Outcome and follow-up

Symptomatic paroxysmal atrial fibrillation was detected, and the average heart rate increased to 72 bpm by the first month of follow-up. Therefore, the oral β-blocker, bisoprolol, was prescribed for atrial fibrillation. Holter ECG at the sixth month of follow-up revealed 103 546 beats per day in the presence of bisoprolol, and there was no significant bradycardia.


This was a case of TTS with sinus arrest initiated by a seizure as a physical trigger. Pacemaker implantation was deferred because the patient’s sinus function had recovered significantly, and she had favourable outcomes on long-term follow-up.

It is challenging to establish a valid association between TTS and sinus node dysfunction. Microvascular dysfunction or endothelial dysfunction, which have recently been considered TTS aetiologies, are possible explanations for sinus arrest in the present case.7 The sinus node is perfused by branches of the right coronary artery or by the left circumflex artery.8 Since there was broad biventricular impairment in the present case, the vascular dysfunction was also indicated to be extensive; this could have resulted in sinus arrest.

The present case presented bradycardia. However, the heart rate in the acute phase of TTS was relatively high, in general, where the potential role of catecholamine excess in the pathogenesis of TTS had long been debated.9 In a previous report from a multicentre registry from the Tokyo metropolitan area, the median heart rate of patients with TTS on admission was 87 bpm (range 75–108 bpm).10 The sinus node was innervated by the parasympathetic and sympathetic nervous systems.8 Hence, imbalance between the sympathetic and parasympathetic activity may have a key role in the heart rate and sinus dysfunction in the acute phase of TTS; however, evaluation of these systems in the acute phase is difficult.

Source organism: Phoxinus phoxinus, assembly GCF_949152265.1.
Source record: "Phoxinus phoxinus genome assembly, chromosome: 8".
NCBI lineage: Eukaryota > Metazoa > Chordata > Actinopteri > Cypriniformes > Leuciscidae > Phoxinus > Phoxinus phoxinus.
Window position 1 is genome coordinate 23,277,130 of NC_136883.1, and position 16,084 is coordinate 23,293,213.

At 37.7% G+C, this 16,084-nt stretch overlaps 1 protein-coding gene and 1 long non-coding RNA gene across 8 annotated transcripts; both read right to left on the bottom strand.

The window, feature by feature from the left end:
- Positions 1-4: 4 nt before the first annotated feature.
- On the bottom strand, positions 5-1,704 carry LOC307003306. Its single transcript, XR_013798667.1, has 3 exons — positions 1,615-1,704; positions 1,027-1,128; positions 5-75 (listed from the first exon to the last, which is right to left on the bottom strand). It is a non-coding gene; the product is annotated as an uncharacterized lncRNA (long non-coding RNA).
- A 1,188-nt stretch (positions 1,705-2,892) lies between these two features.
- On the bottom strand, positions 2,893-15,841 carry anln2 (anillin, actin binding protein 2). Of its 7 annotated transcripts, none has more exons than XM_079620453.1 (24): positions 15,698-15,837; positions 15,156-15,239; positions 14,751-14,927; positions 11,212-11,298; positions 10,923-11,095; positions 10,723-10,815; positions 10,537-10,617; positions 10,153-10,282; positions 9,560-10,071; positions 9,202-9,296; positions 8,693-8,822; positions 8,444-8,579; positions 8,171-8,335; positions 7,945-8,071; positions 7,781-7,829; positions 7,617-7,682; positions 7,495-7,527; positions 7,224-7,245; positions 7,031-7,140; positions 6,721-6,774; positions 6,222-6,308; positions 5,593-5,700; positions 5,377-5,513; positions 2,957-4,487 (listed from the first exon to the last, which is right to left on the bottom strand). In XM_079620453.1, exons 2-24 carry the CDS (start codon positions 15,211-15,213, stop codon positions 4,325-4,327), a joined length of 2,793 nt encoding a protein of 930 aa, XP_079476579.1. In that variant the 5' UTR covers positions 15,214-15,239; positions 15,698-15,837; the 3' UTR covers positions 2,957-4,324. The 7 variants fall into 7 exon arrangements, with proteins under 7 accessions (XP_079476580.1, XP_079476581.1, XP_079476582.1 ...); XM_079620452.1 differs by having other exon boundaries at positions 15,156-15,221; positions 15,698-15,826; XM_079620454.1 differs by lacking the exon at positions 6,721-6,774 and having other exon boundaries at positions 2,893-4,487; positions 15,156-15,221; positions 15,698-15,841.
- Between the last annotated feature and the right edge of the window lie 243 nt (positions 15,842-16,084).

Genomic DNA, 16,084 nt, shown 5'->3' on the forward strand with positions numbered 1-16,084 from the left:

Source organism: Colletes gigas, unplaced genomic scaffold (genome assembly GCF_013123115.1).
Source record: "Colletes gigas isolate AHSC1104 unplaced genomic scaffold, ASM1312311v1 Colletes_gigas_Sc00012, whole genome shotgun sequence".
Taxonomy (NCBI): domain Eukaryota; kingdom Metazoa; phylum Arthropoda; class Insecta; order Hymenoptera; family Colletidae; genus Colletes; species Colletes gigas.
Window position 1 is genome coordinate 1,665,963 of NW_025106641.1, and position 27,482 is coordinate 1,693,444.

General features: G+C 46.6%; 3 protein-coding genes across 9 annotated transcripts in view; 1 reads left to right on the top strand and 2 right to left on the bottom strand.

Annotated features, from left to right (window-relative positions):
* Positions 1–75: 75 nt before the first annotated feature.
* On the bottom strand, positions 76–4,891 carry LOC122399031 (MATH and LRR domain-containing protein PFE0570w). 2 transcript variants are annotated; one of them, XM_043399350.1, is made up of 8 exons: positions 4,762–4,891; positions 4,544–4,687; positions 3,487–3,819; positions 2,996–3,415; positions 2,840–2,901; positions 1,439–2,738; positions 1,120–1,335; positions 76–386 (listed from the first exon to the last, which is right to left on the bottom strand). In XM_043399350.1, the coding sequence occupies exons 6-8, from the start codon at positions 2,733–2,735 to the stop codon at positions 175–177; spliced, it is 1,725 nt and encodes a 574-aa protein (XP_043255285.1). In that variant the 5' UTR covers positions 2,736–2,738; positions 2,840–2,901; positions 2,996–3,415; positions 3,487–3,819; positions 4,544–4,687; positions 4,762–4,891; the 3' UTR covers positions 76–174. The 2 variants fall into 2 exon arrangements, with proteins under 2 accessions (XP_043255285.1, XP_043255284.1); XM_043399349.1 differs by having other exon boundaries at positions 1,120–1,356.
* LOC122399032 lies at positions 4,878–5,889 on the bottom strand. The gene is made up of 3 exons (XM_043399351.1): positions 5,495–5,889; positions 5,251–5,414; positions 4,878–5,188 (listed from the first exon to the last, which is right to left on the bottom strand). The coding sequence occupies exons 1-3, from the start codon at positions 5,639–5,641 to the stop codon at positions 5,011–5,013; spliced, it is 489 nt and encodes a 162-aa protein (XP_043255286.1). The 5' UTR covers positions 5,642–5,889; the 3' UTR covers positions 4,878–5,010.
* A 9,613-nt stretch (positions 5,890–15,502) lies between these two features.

A standard therapeutic strategy for a patient TTS presenting with sinus arrest has not been established. In this case, we decided not to perform pacemaker implantation for three reasons. First, sinus arrest was considered to occur secondary to TTS, and was not a primary cause of TTS. Usually, it is difficult to distinguish TTS as a secondary occurrence due to bradycardia from TTS as a primary occurrence followed by bradycardia. However, in the present case, there was obvious evidence that TTS followed the seizure which is known to be a typical physical trigger of TTS. Second, in the subacute phase of TTS in this patient, sinus arrest recovered when ventricular systolic function normalised. In fact, while patients who have critical bradycardia caused by a reversible disease, such as myocardial infarction, often require temporary pacemaker support, in most circumstances permanent pacing is not commonly recommended by the guidelines. Third, there was no history of syncope suggesting the presence of bradycardia. Various arrhythmias, such as ventricular tachycardia, ventricular fibrillation, asystole and complete AV block, were complications seen in 8%–14% of patients with TTS in previous studies.3–6 However, data regarding the prevalence and outcome of sick sinus syndrome in TTS remain elusive. In a recent study of 286 consecutive patients, 4 cases of sick sinus syndrome were reported. Of these, only one patient underwent permanent pacemaker implantation during the acute stage of TTS and death from an unknown cause was reported a year after the initial event.4

Thus, we conclude that observation with a temporary pacemaker is important for recovery from sinus node dysfunction in cases of TTS with sick sinus syndrome, especially when TTS is not caused by bradycardia.

Learning points

  • Management of sick sinus syndrome after Takotsubo syndrome (TTS) has not been elucidated.

  • Sinus node recovery can occur in the setting of TTS with sick sinus syndrome, particularly when TTS is not caused by bradycardia.

  • This case report suggests that continued observation following placement of a temporary pacemaker is important.


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  • Handling editor Seema Biswas

  • Contributors YI, YI and HT contributed to the concept, design, data analysis, writing, editing, formatting of the main manuscript. WS reviewed and approved the final manuscript. All authors, YI, YI, HT and WS, certify that they have participated sufficiently in the work to take public responsibility for the content, including participation in the planning, design, conduct and writing.

  • Funding This research received no specific grant from any funding agency in the public, commercial or not-for-profit sectors.

  • Competing interests None declared.

  • Patient consent Obtained.

  • Provenance and peer review Not commissioned; externally peer reviewed.